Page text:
Electrified Transportation Refrigeration Units (eTRUs)
Refrigerated carriers would be wise to start replacing their TRUs with electrified units, which are expected to take over the market in the next 5-10 years. That transition may be accelerated by new clean-air regulations that California is moving toward adopting; Colorado is likely to follow California’s lead, as it has done with emissions regulations on passenger cars.
Besides being on the right side of future regulation, eTRUs offer numerous advantages over conventional all-diesel TRUs: they significantly reduce diesel particulates and greenhouse-gas emissions, save on fuel costs, have fewer moving parts, require less maintenance, tend to last longer, and produce much less noise. On the downside, they must be plugged into a power source at the distribution center or loading dock, and that requires some additional investment in charging infrastructure.
The sections below discuss all-electric and hybrid TRUs. The CCDP encourages applicants to look into all-electric TRUs because they completely eliminate emissions. However, they are not yet very common in Colorado, and will be of interest mainly to companies that maintain stationary reefers. Hybrid TRUs will be of wider interest, as they can be a highly cost-effective replacement for any reefer with significant stationary running time.
All-electric TRUs (eTRUs) have compressors that are driven by an electric motor all of the time – they don’t burn any diesel. In the case of full-sized reefers, this is most cost-effective if they are confined to stationary operations where they can be continuously plugged into shore power. Major manufacturers like Carrier and ThermoKing can supply such units, and the setup is straightforward. Some grocery chains on the East Coast do this to increase holiday and summer season cold storage capacity.
Producing a mobile all-electric reefer is a more challenging task, given current battery technology. The first contender is the Rayfrigeration Trailer System, sold by Wabash National, consisting of an extra-insulated Wabash trailer, a Carrier eTRU, and a battery and rooftop solar panel from newcomer eNow. The company estimates that the integrated system (which costs $215k) will reduce operating costs by $17,000 a year compared to a conventional TRU.
Wabash’s trailer is intended to be hauled by a diesel tractor, though, because battery-powered long-haul semis are still a long way off. A few companies such as eNow and Volta Air are beginning to come out with smaller all-electric refrigerated trucks designed for relatively short-haul routes. Such first-generation vehicles may offer an exciting opportunity for companies that are looking to demonstrate their environmental leadership in a highly visible way; such is the case for Challenge Dairy Products, which has opted for an eNow all-electric Class 7 truck in Fresno, California. Another development to watch is ThermoKing’s partnership with Chinese manufacturer Chanje to field test all-electric refrigerated delivery vans.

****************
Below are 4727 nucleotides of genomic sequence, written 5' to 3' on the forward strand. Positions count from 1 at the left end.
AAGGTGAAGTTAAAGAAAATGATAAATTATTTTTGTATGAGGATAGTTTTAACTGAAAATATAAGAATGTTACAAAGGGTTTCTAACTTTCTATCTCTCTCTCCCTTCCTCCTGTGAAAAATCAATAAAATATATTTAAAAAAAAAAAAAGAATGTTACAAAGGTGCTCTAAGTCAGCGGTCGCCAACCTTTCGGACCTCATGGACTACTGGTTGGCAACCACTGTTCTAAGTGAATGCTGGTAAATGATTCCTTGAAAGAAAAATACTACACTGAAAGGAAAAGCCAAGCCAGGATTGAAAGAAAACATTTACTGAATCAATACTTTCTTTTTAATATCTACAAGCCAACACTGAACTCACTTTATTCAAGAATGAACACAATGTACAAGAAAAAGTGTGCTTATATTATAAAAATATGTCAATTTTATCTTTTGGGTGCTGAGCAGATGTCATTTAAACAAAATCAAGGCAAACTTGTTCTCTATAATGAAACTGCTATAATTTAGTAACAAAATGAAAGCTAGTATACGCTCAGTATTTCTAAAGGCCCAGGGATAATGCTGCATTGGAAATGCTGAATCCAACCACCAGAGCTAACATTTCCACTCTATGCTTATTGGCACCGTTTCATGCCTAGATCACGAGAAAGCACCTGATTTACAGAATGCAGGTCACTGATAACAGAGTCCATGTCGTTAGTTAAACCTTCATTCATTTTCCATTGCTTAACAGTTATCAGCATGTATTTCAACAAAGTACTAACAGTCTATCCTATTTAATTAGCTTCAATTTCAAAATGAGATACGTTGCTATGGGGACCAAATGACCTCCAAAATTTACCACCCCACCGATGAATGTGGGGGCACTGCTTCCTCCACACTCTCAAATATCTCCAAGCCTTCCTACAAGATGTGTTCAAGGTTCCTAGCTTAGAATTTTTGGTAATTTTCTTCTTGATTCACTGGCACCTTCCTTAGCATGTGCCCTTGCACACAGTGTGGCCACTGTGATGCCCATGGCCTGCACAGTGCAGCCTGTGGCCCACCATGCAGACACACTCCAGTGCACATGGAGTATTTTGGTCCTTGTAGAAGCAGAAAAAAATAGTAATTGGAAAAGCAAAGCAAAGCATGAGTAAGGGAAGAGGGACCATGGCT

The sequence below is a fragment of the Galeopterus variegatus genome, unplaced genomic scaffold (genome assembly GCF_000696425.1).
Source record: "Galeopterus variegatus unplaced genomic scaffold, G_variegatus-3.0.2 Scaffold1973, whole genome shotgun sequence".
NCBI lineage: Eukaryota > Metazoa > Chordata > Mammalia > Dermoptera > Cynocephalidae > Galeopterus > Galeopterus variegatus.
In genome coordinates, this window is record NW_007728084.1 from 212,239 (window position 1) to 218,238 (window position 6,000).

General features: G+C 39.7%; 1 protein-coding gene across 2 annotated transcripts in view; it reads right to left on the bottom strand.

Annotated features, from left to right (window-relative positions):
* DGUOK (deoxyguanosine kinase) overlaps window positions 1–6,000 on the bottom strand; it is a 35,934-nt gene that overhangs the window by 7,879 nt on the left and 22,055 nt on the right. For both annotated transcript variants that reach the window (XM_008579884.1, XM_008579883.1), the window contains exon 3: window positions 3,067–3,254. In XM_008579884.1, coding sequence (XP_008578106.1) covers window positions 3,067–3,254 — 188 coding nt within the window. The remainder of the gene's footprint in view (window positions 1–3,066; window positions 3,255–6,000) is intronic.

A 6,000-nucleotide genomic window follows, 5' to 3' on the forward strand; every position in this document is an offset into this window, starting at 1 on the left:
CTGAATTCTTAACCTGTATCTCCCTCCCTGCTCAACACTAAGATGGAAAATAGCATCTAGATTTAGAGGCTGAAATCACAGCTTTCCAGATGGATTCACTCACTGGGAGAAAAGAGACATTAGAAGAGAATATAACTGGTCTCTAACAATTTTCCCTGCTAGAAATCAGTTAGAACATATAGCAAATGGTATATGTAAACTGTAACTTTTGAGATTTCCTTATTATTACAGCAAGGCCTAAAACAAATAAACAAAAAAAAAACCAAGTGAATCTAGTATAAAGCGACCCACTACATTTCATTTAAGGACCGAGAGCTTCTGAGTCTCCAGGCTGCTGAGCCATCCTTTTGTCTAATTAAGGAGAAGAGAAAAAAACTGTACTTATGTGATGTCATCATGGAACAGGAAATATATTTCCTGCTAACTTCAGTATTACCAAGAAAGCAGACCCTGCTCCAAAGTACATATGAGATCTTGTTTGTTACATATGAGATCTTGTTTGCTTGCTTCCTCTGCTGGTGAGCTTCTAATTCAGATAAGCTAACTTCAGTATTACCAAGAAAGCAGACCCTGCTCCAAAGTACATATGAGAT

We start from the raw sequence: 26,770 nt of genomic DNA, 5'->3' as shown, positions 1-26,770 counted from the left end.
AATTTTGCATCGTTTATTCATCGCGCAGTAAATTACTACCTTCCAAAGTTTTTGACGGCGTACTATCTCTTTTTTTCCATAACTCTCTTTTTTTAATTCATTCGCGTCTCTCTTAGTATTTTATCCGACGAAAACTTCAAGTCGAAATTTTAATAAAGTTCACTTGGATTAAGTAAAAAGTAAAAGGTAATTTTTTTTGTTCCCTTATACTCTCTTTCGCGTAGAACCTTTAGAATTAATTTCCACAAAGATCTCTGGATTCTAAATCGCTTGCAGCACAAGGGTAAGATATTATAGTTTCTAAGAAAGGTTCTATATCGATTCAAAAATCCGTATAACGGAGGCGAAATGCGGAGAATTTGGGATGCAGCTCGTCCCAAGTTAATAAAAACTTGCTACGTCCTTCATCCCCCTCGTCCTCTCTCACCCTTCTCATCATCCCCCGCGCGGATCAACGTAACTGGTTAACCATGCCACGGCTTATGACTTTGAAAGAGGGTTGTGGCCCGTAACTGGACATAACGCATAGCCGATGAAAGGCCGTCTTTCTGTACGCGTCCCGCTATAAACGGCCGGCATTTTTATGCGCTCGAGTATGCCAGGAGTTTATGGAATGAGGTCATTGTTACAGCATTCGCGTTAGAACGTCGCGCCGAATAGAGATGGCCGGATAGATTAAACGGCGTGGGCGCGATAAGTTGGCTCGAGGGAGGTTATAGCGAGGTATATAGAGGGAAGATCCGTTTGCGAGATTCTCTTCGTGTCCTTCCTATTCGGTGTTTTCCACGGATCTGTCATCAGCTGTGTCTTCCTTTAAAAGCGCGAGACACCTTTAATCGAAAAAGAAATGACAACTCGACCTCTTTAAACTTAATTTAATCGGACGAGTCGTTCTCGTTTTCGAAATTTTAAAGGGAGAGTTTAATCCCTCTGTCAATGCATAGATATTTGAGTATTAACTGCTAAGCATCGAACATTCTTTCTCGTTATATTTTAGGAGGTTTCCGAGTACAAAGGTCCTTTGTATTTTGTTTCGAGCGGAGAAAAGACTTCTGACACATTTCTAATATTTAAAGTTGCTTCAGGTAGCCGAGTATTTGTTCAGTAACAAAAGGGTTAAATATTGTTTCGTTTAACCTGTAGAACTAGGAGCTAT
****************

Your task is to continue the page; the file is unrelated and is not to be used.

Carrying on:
Hybrid TRUs (also called plug-in eTRUs or standby electric TRUs) can be plugged into shore power when stationary, but they’re powered by diesel when moving. The compressor is driven by electric power supplied by a diesel genset located within the TRU housing, or else mechanically driven by an integral diesel engine.
Hybrid TRUs are a proven technology and offer a favorable ROI in many applications (especially when subsidized by a 25% grant from the CCDP). They work out best for fleets in a day route distribution environment like grocery, dairy and food service companies, particularly those that have significant stationary running time due to loading, unloading, pre-cooling, staging and storing. Such companies typically own their own distribution centers, so they can invest in the necessary infrastructure, and it’s worth their while to do so because they’re paying both the fuel and the electric bill.
When considering a switch to a new technology, it’s necessary to look beyond mere purchase price to the total cost of ownership. In the case of hybrid TRUs, that will include the additional cost of installing plug-in infrastructure at the distribution center, but it will be offset by savings on fuel and maintenance. Research shows that most companies significantly underestimate how many hours their TRUs idle and how much that idling is costing them; switching to an eTRU will typically reduce operations costs by 40-70%.